Free planetarium

 
User avatar
pzampella
Observer
Posts: 15
Joined: 12 Dec 2016
Location: Madrid
Contact:

Astrophotography

18 Apr 2017 02:35

Bambusman, After some background substraction this is what I got:
► Show Spoiler


I still need a lot of works (and more images to stack).
Attachments
M51.jpg
 
User avatar
Bambusman
Astronaut
Posts: 57
Joined: 22 Aug 2016
Location: Germany, Baden-Württemberg

Astrophotography

18 Apr 2017 09:24

pzampella wrote:
Bambusman, After some background substraction this is what I got:
► Show Spoiler


I still need a lot of works (and more images to stack).

this looks pretty good already!

did you edit a tiff or jpg file, also whats the original resolution of this image?
 
A-L-E-X
Explorer
Posts: 292
Joined: 06 Mar 2017

Astrophotography

19 Apr 2017 13:08

Watsisname wrote:
Midtskogen's trick is pretty simple and powerful with a good choice of blur size.  Another technique you could try is to characterize the light pollution and remove it by subtraction or difference modes in an image editor.  Here's a quick summary of how I do it using GIMP: 

1) Open the image

2) Choose the "color picker tool", with the settings "sample average" over a large area (a good portion of the image area), and "set to foreground color".  Then click on the image over an area that is relatively empty of galaxies/nebulae/stars (mostly background noise).  The idea is that you're detecting the average color of just the light pollution in the image, which in a deep sky image should be pretty uniform.

3) Create a new layer filled with this foreground color.  Set the layer mode to "difference", and then slide the opacity until it best cancels out the light pollution.  I find this is usually around 50%.

This is what I get using this method + a bit of curves adjustment on your ISO800 image.  Scaled up 200% to see effects a bit better:

► Show Spoiler


This is a really nice capture by the way.  After the little bit of processing you can even see the star formation regions!


As for the question of ISO vs. exposure time, always go with the lowest ISO / longest exposure time combination that you can manage while obtaining a neutrally exposed image.  Higher ISO can achieve a neutrally exposed image more quickly, but it will be more noisy.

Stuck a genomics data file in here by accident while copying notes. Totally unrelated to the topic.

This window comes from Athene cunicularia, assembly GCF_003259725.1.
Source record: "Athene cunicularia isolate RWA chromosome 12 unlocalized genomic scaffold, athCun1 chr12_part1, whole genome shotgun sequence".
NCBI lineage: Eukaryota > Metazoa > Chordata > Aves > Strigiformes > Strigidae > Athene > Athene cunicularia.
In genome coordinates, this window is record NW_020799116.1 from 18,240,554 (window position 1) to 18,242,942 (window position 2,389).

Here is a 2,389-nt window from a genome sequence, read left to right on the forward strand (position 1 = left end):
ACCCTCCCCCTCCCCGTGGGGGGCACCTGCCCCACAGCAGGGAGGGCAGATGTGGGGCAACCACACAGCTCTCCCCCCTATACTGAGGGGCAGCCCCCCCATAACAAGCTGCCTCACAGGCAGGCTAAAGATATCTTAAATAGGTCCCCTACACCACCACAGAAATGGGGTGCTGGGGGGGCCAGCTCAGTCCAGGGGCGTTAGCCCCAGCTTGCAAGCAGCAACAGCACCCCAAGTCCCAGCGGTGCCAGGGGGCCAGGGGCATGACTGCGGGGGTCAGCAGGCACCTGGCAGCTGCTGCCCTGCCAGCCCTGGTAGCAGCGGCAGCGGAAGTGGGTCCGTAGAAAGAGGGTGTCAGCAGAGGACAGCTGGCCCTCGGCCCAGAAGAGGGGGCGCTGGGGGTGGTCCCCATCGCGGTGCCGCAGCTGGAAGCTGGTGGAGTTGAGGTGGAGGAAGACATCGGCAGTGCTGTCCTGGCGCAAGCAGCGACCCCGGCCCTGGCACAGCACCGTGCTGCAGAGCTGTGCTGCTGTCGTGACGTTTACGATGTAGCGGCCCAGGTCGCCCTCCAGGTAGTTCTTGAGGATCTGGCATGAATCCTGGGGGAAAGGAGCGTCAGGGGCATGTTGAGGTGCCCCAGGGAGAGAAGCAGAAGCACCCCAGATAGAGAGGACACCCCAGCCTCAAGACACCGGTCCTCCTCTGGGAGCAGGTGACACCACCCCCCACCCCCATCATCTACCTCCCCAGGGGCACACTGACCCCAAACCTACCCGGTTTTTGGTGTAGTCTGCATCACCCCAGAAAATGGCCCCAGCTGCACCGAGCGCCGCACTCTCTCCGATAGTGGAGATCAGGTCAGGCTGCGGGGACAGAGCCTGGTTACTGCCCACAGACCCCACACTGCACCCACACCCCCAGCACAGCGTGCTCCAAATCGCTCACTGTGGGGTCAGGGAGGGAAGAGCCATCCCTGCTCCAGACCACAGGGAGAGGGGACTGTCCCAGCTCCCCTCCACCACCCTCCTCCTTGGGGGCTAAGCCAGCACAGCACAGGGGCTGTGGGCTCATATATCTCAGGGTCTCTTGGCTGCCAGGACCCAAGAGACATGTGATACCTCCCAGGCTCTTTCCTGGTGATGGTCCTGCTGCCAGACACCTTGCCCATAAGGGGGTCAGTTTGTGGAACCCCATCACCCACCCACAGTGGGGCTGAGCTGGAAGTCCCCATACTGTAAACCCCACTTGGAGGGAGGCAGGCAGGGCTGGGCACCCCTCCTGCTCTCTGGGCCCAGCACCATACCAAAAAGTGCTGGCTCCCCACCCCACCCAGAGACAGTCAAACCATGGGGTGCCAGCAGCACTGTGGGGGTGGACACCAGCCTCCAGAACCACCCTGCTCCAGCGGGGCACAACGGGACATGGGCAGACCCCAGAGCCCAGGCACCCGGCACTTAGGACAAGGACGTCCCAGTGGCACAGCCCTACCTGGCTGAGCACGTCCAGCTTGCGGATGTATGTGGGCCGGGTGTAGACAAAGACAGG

The theory is that you want to maximize the signal to noise ratio (S/N), which represents how much of the light being recorded is actually from the object you want to image, vs. noise from random fluctuations. S/N increases as the square root of the exposure time.  Raising the ISO itself does not do anything for S/N -- it's just acting as an amplifier of both signal and noise by binning pixels together.  But with higher ISO and shorter exposure time, you'll get a noisier image.

Other ways to improve S/N are to stack several images together, which acts to average out the noise.

Indeed.  My experience is that at higher ISO the colors wash out (limited dynamic range at higher ISO?)  Light pollution also seems much more pronounced at higher ISO, regardless of the exposure time.  ISO 1600 is about the limit if you want to be able to see subtle star and nebula colors, but realistically, I've found it's better to push exposure times longer (as long as star streaks aren't apparent) and keep the ISO to 400-800.
 
User avatar
pzampella
Observer
Posts: 15
Joined: 12 Dec 2016
Location: Madrid
Contact:

Astrophotography

19 Apr 2017 16:28

Bambusman wrote:
Source of the post did you edit a tiff or jpg file, also whats the original resolution of this image?

I stacked RAW files into a TIFF file, and that TIFF file was the one that I processed.

A-L-E-X wrote:
Source of the post I've found it's better to push exposure times longer (as long as star streaks aren't apparent) and keep the ISO to 400-800.